By Claire Walla
For one mother in the Sag Harbor School District, her son’s taunting started back in third grade. He was aware of his sexuality early on, she said, and was regularly made fun of for being different. (For privacy’s sake, she has asked not to be named.)
Her son — who’s now at Pierson—doesn’t talk about being bullied much anymore, which led her to believe he was finally being left alone.
“I said, ‘You’re so popular and you seem so happy,’” she recalled telling him at the end of last year. But that wasn’t the case. “He told me, ‘They bully me every day now. I just let it roll off of me.’”
While she said her son now has the tools to deal with the name-calling and he doesn’t blame anyone for not stepping in to defend him, the fact that kids are still using the word “gay” is a problem.
In her son’s experience, she said the taunting has varied from students flippantly using the word “gay” in a derogatory way mid-conversation, to more “vicious,” targeted remarks. One of the difficulties in addressing the issue, she continued, is that there aren’t many students who are out, which means the school district has not had to confront many issues of homosexuality.
“Maybe students are just comfortable and accepted,” she offered. “But, we [she and her husband] feel the need for some action to be taken.”
The mother is spearheading two efforts to address the bullying of what she termed “gender non-conforming” students within the Sag Harbor School District. At the elementary school, where she said kids might not be aware that using the term “gay” can be offensive, she has purchased an educational video for teachers called “It’s Elementary.” The video gives teachers practical tools to address any anti-gay prejudice they may encounter. So far, she said a couple of teachers have expressed interest in seeing the video and have also lent their support in trying to show it to the rest of the faculty.
“If kids knew that that word was hurtful, my hope is that they wouldn’t use it,” the mother explained.
At the high school, where kids are more apt to have already discovered their sexuality, she hopes the district will implement a Gay-Straight Alliance (GSA). The club will need at least 10 members before it can officially be formed.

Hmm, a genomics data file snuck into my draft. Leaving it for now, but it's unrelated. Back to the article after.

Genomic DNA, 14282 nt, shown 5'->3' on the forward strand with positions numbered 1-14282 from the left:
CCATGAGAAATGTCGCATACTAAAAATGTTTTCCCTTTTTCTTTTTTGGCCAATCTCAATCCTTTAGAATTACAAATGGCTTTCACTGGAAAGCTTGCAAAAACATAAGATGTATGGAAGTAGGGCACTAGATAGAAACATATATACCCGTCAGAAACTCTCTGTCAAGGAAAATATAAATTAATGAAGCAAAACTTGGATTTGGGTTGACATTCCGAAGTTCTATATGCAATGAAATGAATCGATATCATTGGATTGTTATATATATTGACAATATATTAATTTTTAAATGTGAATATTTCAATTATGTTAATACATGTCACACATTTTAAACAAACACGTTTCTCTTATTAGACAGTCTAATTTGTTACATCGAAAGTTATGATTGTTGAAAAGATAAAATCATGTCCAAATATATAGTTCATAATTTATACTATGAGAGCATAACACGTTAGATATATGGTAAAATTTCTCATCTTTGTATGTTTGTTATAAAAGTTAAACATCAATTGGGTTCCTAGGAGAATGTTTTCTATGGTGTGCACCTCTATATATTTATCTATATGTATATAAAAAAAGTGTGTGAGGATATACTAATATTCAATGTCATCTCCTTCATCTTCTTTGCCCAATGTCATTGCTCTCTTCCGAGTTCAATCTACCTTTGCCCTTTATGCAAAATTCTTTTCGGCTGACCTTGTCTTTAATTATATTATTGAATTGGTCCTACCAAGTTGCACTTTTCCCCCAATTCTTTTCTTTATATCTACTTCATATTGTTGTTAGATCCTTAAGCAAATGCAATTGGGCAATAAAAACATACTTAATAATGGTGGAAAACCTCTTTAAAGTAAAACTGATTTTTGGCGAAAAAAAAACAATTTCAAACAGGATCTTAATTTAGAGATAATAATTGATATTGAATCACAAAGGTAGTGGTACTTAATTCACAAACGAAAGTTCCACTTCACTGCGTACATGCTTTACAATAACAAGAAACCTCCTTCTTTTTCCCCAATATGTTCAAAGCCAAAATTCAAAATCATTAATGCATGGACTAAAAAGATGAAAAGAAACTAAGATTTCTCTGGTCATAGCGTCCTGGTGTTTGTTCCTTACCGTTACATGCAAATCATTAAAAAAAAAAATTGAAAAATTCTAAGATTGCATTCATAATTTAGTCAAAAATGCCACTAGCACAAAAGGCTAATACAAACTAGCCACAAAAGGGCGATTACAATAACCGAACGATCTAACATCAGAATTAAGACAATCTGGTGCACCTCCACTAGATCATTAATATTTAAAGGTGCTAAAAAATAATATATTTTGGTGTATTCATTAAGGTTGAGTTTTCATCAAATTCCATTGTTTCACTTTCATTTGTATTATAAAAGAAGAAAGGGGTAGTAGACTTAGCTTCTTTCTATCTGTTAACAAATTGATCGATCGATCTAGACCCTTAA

In the past, School Superintendent Dr. John Gratto said the school has never specifically addressed bullying based on sexual orientation.
“I’m not sure there’s been a need to, because we try to treat all kids with dignity,” he explained in an interview. “Is that any different than a girl who’s overweight? Or a boy who’s skinnier than his peers?”
What’s more, Dr. Gratto said he has not observed more students being bullied for being gay than for any other issue.
Similarly, Debbie Skinner, Director of the Youth Advocacy and Resource Development (YARD) Program, added she hasn’t noticed much bullying at all after school.
“I see a lot of little dramas,” Skinner explained. “But I just try to nip it in the bud and diffuse the situation immediately.”
Pierson Middle School Assistant Principal Barbara Bekermus said she is constantly reevaluating the school’s efforts to prevent bullying, and implementing new ways of addressing these issues when they arise.
In fact, this year she said she hopes to run anti-bullying workshops during students’ academic support sessions at the end of the school day. In this setting, students will have the opportunity to talk in smaller groups, which she hopes will encourage them to open-up more easily. She has already worked with some teachers and administrators on workshops to address specific topics, including racism and body type.
“I haven’t done a workshop just on the word ‘gay,’” she continued. But Bekermus said she understands parents’ desires to shed light on the issue. “Personally, I think it’s an important thing to address.”
However, she added that homosexuality and bullying have never fully been discussed under the same umbrella within the district because it’s never really been brought up before. She speculated this might be because the topic is sensitive for some parents.
“With homosexuality, it crosses into religion,” she explained, which makes things tricky. “Bullying someone for being fat or skinny is not about religion.”
School Board President Mary Anne Miller recognizes that there are some families in the school district who may be homophobic. But overall, she said families in the Sag Harbor School District are lucky to be living in a relatively liberal area where there are students in the school district who do have gay parents, and it’s accepted.
“Our district has a lot of gay families and bi-racial families, and because we’re so small, more of us get to experience that more often,” Miller said. “But, do we need to educate kids more, and create more awareness [of these issues]?” she asked rhetorically, stepping back to look at the bigger picture. “Obviously we do, because look at our society. We’re still not doing a good job of creating that acceptance.”
The mother echoed Miller’s remarks, explaining how difficult it can be to address these issues as a parent.
“So many people think that when you support your gender non-conforming child that you’re trying to make them gay,” she said. “People have such misconstrued ideas. It’s just about support. And that’s what the GSA is all about.”
After a meeting with Dr. Gratto last week, the mother said the district seems to back her effort to bring a GSA club to the school. She doesn’t expect it to happen overnight, but she’s happy to know the school is willing to open the door for her son.
“He thinks he’s the only one at the school that’s like him,” she said. She knows there are more students at Pierson who are gay, but some aren’t open with their sexuality.
“A lot of kids wait until college to come out, which is fine,” she said. “But we want our son to be able to be who he is now.”